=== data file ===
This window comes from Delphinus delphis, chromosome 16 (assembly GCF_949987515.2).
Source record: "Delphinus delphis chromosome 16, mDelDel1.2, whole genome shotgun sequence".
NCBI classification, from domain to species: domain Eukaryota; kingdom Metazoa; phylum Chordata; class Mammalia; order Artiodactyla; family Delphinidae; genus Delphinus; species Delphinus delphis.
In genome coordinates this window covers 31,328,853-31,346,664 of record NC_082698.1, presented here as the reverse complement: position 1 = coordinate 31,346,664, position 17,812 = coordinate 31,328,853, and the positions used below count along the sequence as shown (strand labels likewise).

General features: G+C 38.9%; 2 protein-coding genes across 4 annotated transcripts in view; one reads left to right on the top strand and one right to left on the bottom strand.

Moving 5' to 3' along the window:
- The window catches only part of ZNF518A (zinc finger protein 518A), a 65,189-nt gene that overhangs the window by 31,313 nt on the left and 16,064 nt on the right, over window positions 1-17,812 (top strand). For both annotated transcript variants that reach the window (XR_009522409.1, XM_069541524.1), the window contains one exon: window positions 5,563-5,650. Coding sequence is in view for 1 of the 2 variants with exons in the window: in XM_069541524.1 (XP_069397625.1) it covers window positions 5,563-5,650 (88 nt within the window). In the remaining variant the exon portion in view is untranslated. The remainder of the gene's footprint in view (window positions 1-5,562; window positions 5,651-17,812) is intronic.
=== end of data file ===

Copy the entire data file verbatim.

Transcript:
This window comes from Delphinus delphis, chromosome 16 (assembly GCF_949987515.2).
Source record: "Delphinus delphis chromosome 16, mDelDel1.2, whole genome shotgun sequence".
NCBI classification, from domain to species: domain Eukaryota; kingdom Metazoa; phylum Chordata; class Mammalia; order Artiodactyla; family Delphinidae; genus Delphinus; species Delphinus delphis.
In genome coordinates this window covers 31,328,853-31,346,664 of record NC_082698.1, presented here as the reverse complement: position 1 = coordinate 31,346,664, position 17,812 = coordinate 31,328,853, and the positions used below count along the sequence as shown (strand labels likewise).

General features: G+C 38.9%; 2 protein-coding genes across 4 annotated transcripts in view; one reads left to right on the top strand and one right to left on the bottom strand.

Moving 5' to 3' along the window:
- The window catches only part of ZNF518A (zinc finger protein 518A), a 65,189-nt gene that overhangs the window by 31,313 nt on the left and 16,064 nt on the right, over window positions 1-17,812 (top strand). For both annotated transcript variants that reach the window (XR_009522409.1, XM_069541524.1), the window contains one exon: window positions 5,563-5,650. Coding sequence is in view for 1 of the 2 variants with exons in the window: in XM_069541524.1 (XP_069397625.1) it covers window positions 5,563-5,650 (88 nt within the window). In the remaining variant the exon portion in view is untranslated. The remainder of the gene's footprint in view (window positions 1-5,562; window positions 5,651-17,812) is intronic.